March 1, 2016

Leap Year + Bissextus: A Happy Coupling of Gregorian Figures

February 29th is that extra day added to the calendar every fourth year (except those evenly divisible by 400). To many, this brings up the word bissextus?  (I know, I know. It's 2016. Nobody cares anymore.)

Here's the skinny so you're in the know four years from now:

Bissext, or bissextus (Latbis, twice; sextus, sixth) is the day which is added to the Gregorian calendar every fourth year (except those evenly divisible by 100, unless they are divisible by 400) to compensate for the six hour difference in length between the common 365 day year and the actual length of the solar year.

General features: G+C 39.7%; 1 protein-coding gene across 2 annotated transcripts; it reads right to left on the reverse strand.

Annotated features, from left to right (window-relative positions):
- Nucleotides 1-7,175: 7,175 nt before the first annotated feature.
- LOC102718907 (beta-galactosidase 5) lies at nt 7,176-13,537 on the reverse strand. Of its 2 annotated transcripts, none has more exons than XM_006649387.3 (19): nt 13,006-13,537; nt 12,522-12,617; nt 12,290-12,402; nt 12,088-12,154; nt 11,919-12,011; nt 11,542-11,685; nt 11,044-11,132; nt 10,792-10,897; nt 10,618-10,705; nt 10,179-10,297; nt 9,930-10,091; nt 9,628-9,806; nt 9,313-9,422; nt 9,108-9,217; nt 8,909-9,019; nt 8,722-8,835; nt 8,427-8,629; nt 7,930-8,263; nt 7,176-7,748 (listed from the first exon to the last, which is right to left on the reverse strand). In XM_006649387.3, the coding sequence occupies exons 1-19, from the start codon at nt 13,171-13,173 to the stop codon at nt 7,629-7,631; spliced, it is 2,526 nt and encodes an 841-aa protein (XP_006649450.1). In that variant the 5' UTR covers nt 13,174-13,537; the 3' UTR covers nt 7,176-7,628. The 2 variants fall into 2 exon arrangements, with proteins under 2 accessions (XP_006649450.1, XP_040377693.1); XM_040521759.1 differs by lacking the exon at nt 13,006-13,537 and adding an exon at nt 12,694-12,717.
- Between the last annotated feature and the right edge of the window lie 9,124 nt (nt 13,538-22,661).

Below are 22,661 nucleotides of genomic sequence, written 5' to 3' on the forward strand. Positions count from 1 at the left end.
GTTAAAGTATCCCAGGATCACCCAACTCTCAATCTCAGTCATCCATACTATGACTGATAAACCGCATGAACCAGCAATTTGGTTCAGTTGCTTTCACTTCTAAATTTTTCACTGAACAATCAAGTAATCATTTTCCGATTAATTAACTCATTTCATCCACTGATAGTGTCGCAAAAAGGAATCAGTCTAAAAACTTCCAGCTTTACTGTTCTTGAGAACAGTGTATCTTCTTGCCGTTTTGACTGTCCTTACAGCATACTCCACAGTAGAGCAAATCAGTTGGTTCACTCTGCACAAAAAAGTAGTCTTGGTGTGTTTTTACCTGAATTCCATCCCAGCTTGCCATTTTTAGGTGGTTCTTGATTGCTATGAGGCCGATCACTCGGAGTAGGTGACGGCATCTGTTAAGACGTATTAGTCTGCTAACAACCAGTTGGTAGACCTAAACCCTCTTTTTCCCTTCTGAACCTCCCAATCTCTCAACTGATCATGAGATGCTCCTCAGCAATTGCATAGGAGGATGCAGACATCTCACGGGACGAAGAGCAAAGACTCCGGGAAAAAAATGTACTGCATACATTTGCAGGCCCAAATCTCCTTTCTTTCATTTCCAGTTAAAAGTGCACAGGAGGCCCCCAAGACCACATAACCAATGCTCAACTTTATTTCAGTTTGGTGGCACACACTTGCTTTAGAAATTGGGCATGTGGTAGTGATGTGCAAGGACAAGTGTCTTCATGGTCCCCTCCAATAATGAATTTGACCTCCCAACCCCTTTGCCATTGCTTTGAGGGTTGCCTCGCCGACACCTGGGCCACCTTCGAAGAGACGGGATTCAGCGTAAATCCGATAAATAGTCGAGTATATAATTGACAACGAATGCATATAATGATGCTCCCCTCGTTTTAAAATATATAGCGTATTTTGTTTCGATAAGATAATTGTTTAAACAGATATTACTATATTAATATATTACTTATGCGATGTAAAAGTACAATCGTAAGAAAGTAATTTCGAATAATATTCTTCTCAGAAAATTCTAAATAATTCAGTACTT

In modern usage, with the exception of ecclesiastical calendars, the intercalary day is added for convenience at the end of the month of February, as February 29, and years in which February has twenty-nine days are called "bissextile," or leap years.

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